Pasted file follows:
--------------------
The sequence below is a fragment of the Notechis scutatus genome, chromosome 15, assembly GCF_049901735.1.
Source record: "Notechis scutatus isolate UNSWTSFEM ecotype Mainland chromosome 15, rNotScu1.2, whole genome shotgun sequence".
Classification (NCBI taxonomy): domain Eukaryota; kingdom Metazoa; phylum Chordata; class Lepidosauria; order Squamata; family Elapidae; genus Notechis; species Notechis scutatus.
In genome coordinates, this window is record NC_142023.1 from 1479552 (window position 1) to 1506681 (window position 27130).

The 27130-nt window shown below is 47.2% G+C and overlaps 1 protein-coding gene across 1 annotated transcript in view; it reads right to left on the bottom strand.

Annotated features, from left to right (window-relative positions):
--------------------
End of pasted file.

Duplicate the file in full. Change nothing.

The sequence below is a fragment of the Notechis scutatus genome, chromosome 15, assembly GCF_049901735.1.
Source record: "Notechis scutatus isolate UNSWTSFEM ecotype Mainland chromosome 15, rNotScu1.2, whole genome shotgun sequence".
Classification (NCBI taxonomy): domain Eukaryota; kingdom Metazoa; phylum Chordata; class Lepidosauria; order Squamata; family Elapidae; genus Notechis; species Notechis scutatus.
In genome coordinates, this window is record NC_142023.1 from 1479552 (window position 1) to 1506681 (window position 27130).

The 27130-nt window shown below is 47.2% G+C and overlaps 1 protein-coding gene across 1 annotated transcript in view; it reads right to left on the bottom strand.

Annotated features, from left to right (window-relative positions):